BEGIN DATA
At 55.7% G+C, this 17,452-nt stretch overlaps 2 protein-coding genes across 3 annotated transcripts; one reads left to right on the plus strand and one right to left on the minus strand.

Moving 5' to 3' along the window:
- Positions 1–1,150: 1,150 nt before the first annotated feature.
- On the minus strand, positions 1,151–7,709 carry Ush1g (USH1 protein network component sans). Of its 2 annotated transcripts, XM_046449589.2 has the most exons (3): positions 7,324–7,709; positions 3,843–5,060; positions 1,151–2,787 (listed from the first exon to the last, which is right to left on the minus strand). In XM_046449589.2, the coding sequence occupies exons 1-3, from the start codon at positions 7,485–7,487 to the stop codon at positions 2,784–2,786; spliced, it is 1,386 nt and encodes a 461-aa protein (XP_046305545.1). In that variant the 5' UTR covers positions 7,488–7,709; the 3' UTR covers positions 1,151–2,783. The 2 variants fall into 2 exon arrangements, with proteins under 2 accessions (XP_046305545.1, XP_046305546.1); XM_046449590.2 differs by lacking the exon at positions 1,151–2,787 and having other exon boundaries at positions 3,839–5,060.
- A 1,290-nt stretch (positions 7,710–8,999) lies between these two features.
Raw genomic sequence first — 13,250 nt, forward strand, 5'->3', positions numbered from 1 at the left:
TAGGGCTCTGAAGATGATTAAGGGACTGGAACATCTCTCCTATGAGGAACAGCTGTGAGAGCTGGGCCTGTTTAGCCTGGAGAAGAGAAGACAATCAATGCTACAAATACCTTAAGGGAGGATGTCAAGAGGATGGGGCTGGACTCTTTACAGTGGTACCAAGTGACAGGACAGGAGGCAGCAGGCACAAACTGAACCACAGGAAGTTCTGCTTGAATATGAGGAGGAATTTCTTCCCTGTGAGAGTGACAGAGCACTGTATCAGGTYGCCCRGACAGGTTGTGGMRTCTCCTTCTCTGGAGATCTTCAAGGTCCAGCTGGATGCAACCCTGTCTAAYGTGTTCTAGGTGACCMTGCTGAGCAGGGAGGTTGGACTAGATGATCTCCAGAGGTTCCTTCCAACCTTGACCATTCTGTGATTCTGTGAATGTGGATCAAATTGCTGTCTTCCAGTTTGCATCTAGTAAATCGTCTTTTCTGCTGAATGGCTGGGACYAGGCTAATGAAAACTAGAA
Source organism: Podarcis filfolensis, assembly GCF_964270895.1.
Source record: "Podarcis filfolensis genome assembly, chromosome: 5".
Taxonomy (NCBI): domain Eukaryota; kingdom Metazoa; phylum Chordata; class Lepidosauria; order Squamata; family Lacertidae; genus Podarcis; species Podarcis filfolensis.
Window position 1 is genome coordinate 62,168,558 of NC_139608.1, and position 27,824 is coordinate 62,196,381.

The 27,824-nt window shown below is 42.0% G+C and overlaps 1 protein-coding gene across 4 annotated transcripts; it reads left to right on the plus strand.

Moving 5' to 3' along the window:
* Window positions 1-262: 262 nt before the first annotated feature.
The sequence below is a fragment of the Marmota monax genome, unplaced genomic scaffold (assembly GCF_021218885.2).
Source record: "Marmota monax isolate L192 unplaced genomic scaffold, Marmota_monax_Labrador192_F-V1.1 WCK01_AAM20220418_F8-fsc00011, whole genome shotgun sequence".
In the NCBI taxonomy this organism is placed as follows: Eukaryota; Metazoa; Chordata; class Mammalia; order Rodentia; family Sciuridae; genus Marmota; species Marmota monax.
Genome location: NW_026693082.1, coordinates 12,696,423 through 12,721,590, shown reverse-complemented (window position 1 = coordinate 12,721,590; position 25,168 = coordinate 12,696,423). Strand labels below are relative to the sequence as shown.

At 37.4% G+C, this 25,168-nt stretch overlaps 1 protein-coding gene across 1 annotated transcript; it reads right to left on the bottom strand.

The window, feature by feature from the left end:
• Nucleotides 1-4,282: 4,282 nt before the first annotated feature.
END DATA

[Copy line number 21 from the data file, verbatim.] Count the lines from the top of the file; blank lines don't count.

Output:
• Nucleotides 1-4,282: 4,282 nt before the first annotated feature.